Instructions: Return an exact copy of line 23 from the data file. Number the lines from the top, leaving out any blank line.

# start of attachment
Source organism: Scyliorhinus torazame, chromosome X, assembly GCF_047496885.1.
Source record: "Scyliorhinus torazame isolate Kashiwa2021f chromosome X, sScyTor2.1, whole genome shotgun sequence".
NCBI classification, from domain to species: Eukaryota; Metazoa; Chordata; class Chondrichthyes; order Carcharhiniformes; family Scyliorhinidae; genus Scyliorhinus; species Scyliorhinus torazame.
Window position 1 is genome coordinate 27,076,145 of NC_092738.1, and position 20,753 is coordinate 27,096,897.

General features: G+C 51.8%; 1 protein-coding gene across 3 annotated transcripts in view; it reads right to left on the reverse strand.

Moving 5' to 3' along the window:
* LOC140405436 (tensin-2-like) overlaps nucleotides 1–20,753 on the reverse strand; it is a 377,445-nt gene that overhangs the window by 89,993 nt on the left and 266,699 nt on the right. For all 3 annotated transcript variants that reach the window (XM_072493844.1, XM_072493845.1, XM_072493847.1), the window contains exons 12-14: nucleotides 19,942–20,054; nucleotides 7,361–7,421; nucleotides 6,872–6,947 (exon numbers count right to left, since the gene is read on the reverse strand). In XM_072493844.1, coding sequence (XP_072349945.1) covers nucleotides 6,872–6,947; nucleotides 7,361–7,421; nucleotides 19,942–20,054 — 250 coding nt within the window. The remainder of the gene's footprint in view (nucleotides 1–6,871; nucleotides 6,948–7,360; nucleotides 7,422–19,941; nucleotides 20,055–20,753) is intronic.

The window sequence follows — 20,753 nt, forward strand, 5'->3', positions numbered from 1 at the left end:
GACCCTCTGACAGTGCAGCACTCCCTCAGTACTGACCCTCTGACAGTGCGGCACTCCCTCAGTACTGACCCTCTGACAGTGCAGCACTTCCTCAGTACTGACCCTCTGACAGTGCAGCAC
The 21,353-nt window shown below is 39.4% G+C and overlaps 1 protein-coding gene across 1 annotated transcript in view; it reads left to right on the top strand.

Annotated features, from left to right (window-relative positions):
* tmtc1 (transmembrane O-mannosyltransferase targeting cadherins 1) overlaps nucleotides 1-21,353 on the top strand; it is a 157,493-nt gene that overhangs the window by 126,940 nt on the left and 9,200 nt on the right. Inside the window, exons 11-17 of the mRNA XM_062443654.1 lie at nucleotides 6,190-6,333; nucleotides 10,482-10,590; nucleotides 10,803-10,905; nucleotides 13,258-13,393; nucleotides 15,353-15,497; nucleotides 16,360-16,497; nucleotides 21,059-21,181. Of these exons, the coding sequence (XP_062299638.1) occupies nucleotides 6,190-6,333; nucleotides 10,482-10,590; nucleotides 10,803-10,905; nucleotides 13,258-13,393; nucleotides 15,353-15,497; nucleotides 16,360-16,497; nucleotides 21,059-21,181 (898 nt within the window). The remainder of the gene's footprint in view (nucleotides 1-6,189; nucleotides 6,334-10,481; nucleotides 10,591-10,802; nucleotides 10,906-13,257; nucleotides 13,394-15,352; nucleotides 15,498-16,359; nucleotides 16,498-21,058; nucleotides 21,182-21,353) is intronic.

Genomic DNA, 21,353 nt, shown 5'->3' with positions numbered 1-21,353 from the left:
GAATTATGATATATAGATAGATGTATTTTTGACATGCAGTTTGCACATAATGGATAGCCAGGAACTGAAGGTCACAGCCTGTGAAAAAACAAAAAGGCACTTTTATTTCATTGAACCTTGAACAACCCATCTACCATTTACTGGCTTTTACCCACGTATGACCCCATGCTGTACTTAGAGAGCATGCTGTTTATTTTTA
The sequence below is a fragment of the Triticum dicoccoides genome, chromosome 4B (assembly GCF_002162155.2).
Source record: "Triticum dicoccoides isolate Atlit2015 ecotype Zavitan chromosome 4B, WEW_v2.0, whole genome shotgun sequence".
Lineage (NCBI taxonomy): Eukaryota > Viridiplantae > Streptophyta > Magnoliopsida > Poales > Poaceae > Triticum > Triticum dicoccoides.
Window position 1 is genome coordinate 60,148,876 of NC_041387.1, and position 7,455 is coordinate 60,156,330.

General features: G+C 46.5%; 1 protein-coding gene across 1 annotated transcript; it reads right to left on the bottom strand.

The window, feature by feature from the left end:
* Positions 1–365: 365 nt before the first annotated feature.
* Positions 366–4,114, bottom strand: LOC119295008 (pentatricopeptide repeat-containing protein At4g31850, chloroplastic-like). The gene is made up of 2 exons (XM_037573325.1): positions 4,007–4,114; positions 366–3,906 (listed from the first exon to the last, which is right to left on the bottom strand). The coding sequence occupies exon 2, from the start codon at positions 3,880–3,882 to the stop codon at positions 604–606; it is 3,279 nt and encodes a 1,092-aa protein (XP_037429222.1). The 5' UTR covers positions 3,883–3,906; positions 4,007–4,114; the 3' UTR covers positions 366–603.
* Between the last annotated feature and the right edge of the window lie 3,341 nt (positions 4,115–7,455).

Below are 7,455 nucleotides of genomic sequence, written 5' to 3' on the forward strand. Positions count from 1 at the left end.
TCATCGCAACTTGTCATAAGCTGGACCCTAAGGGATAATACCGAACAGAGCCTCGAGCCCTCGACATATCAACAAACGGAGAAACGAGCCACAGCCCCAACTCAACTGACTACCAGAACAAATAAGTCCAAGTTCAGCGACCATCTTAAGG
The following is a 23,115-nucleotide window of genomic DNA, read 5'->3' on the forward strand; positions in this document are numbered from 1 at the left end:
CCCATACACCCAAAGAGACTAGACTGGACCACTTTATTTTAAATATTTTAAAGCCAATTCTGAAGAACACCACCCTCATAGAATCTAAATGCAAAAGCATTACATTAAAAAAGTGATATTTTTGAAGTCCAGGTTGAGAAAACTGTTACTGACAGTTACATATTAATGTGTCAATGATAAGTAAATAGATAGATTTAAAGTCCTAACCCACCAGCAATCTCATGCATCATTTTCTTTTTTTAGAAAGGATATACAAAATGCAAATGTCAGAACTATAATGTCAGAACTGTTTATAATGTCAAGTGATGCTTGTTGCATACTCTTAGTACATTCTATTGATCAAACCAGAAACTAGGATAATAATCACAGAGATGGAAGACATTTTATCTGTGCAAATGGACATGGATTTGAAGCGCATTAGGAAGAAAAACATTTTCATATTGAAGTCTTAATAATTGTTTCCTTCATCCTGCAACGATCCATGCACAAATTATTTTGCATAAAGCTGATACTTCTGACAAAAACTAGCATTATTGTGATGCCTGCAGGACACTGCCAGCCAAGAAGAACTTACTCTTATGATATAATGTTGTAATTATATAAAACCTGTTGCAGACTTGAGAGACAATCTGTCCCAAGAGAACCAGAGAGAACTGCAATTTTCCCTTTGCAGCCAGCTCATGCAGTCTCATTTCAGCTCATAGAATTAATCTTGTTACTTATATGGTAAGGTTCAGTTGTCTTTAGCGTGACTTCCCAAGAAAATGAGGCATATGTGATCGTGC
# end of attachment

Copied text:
* Between the last annotated feature and the right edge of the window lie 3,341 nt (positions 4,115–7,455).